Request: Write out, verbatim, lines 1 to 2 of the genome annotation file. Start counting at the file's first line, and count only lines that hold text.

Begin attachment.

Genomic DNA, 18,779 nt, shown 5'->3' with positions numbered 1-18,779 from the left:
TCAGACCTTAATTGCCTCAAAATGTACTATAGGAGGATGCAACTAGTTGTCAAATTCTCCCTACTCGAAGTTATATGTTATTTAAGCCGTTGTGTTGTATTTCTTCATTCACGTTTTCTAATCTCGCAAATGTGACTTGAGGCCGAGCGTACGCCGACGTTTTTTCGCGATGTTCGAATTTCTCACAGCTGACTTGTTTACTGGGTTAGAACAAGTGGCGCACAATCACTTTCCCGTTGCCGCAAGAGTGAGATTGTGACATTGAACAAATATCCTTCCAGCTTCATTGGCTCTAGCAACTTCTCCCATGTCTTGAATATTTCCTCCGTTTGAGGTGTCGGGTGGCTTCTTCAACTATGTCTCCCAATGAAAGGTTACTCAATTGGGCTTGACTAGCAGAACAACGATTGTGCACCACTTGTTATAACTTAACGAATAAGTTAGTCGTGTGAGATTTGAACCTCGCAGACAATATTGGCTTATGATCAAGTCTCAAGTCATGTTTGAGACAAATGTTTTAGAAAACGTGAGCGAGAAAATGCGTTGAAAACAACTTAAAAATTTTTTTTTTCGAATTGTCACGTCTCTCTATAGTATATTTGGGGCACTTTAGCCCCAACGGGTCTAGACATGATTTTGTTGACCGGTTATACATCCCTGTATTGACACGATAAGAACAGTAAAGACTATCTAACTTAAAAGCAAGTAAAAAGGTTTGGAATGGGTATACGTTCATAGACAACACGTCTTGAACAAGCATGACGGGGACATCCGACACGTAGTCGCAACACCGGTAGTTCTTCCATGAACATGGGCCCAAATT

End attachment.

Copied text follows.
Genomic DNA, 18,779 nt, shown 5'->3' with positions numbered 1-18,779 from the left:
TCAGACCTTAATTGCCTCAAAATGTACTATAGGAGGATGCAACTAGTTGTCAAATTCTCCCTACTCGAAGTTATATGTTATTTAAGCCGTTGTGTTGTATTTCTTCATTCACGTTTTCTAATCTCGCAAATGTGACTTGAGGCCGAGCGTACGCCGACGTTTTTTCGCGATGTTCGAATTTCTCACAGCTGACTTGTTTACTGGGTTAGAACAAGTGGCGCACAATCACTTTCCCGTTGCCGCAAGAGTGAGATTGTGACATTGAACAAATATCCTTCCAGCTTCATTGGCTCTAGCAACTTCTCCCATGTCTTGAATATTTCCTCCGTTTGAGGTGTCGGGTGGCTTCTTCAACTATGTCTCCCAATGAAAGGTTACTCAATTGGGCTTGACTAGCAGAACAACGATTGTGCACCACTTGTTATAACTTAACGAATAAGTTAGTCGTGTGAGATTTGAACCTCGCAGACAATATTGGCTTATGATCAAGTCTCAAGTCATGTTTGAGACAAATGTTTTAGAAAACGTGAGCGAGAAAATGCGTTGAAAACAACTTAAAAATTTTTTTTTTCGAATTGTCACGTCTCTCTATAGTATATTTGGGGCACTTTAGCCCCAACGGGTCTAGACATGATTTTGTTGACCGGTTATACATCCCTGTATTGACACGATAAGAACAGTAAAGACTATCTAACTTAAAAGCAAGTAAAAAGGTTTGGAATGGGTATACGTTCATAGACAACACGTCTTGAACAAGCATGACGGGGACATCCGACACGTAGTCGCAACACCGGTAGTTCTTCCATGAACATGGGCCCAAATT